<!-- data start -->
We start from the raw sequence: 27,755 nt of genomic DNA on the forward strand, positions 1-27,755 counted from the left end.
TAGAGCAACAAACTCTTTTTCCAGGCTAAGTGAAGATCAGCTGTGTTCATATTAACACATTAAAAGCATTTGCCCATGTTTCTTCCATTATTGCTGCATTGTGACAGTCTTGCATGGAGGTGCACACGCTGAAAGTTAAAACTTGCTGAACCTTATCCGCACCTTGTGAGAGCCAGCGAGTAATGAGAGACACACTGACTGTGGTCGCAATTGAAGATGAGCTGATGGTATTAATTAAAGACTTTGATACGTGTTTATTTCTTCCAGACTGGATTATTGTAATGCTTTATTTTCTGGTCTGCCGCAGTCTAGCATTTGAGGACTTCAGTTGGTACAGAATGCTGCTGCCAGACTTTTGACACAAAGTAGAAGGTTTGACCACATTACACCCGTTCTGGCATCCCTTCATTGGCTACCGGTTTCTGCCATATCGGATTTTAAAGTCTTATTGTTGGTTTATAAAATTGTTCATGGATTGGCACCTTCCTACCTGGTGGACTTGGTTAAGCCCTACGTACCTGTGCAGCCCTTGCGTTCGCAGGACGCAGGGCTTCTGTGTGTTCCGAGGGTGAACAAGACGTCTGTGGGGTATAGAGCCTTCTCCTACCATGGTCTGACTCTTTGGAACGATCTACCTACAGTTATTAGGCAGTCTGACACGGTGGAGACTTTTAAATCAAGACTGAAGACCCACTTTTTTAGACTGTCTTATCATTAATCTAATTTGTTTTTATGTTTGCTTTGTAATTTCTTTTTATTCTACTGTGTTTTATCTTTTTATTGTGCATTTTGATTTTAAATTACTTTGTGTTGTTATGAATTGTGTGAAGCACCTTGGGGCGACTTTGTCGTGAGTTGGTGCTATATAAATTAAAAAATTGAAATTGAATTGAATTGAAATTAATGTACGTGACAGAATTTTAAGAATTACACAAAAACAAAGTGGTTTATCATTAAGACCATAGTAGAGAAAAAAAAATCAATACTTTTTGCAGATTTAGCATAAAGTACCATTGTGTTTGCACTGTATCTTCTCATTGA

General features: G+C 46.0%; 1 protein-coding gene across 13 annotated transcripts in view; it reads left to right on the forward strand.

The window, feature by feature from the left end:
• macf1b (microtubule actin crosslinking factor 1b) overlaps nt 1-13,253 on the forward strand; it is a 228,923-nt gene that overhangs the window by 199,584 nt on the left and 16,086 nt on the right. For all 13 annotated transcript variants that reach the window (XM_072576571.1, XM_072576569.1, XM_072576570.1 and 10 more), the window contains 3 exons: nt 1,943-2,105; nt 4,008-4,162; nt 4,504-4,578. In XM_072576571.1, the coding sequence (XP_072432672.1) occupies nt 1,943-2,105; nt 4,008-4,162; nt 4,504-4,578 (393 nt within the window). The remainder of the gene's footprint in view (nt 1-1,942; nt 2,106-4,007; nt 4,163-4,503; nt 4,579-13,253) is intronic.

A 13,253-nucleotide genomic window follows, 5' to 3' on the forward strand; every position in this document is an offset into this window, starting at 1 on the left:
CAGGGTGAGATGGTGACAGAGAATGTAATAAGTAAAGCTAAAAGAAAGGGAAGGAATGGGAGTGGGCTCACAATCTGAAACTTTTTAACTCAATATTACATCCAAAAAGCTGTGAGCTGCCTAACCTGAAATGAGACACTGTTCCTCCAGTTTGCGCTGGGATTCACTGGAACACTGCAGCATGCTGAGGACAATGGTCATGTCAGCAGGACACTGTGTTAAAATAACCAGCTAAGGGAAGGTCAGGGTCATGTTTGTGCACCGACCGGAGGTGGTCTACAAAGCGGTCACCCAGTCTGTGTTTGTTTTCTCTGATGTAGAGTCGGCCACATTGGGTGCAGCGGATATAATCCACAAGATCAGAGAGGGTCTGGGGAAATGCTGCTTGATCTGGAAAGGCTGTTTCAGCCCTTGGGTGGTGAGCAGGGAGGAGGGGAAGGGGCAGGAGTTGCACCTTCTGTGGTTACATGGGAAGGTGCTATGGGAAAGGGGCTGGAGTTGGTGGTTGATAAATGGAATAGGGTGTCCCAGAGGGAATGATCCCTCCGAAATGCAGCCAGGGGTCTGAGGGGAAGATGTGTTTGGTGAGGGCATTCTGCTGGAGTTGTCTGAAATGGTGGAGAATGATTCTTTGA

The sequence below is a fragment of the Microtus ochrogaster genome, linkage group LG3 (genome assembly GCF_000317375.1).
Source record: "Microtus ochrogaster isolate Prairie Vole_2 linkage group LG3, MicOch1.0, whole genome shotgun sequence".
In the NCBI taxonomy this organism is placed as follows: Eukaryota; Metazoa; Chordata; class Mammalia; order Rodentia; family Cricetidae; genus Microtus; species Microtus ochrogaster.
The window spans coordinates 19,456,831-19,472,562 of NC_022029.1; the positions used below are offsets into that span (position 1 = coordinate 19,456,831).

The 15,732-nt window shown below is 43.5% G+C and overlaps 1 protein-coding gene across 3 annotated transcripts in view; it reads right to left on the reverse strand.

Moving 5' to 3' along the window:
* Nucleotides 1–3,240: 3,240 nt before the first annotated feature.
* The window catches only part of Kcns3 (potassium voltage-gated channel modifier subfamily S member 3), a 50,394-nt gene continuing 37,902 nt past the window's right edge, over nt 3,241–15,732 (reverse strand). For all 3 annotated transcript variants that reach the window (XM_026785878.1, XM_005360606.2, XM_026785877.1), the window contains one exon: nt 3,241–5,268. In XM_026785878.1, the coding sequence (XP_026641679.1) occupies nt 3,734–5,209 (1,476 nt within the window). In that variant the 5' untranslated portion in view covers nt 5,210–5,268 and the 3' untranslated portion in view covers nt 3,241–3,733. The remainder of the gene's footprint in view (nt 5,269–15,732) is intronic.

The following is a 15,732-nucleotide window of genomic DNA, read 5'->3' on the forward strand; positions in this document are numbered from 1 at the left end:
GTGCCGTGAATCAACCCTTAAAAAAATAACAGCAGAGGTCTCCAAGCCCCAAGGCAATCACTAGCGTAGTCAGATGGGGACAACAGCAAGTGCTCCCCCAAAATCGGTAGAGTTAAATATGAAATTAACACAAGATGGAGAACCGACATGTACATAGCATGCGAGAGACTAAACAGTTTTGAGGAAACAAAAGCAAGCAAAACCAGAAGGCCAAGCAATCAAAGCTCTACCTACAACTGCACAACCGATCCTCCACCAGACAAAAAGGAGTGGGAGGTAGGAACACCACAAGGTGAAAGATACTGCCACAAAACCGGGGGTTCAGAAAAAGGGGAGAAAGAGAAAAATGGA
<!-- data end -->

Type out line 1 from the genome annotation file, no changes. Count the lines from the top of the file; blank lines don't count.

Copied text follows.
We start from the raw sequence: 27,755 nt of genomic DNA on the forward strand, positions 1-27,755 counted from the left end.